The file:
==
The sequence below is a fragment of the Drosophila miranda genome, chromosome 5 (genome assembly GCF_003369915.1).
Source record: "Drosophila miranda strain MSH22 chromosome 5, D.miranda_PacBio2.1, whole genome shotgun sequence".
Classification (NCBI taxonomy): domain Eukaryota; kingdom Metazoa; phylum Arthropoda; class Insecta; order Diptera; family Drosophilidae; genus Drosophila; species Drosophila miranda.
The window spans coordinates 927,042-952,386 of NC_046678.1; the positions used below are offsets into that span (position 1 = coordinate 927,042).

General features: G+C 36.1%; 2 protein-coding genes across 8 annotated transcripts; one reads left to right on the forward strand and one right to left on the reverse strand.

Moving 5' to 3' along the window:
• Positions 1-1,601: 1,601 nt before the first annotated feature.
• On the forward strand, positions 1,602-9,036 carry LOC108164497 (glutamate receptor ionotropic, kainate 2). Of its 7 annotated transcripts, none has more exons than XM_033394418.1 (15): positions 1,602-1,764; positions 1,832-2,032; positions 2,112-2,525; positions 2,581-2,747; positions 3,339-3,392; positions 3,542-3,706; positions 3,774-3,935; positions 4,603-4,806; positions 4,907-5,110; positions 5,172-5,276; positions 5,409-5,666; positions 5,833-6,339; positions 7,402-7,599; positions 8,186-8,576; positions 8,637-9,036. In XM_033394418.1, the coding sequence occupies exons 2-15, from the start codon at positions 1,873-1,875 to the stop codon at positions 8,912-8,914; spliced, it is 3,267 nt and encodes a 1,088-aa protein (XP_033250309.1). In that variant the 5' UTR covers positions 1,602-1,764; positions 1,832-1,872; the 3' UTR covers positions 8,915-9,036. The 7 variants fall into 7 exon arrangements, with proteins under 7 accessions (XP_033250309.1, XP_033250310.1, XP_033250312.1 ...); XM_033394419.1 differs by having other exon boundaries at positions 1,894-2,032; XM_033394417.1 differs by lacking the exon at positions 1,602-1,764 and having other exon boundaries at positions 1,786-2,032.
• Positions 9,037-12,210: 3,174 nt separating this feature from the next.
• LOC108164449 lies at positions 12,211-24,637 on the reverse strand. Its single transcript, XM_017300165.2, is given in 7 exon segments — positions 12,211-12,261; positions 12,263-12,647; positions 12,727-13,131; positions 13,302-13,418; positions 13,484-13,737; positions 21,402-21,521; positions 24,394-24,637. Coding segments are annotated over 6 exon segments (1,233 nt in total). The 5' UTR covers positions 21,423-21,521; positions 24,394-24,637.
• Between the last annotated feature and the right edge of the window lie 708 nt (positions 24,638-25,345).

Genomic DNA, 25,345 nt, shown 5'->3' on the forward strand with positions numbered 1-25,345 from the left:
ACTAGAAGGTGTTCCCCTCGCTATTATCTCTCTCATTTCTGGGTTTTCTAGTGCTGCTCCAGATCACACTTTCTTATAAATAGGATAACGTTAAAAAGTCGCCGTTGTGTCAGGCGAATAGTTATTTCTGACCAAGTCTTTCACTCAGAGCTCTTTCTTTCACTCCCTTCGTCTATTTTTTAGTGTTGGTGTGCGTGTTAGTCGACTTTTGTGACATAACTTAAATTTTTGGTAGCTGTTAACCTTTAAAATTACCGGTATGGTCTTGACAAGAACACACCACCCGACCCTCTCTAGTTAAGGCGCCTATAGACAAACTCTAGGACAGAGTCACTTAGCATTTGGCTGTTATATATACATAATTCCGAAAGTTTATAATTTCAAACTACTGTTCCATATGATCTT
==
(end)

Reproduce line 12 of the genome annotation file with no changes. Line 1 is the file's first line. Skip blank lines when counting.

Genomic DNA, 25,345 nt, shown 5'->3' on the forward strand with positions numbered 1-25,345 from the left: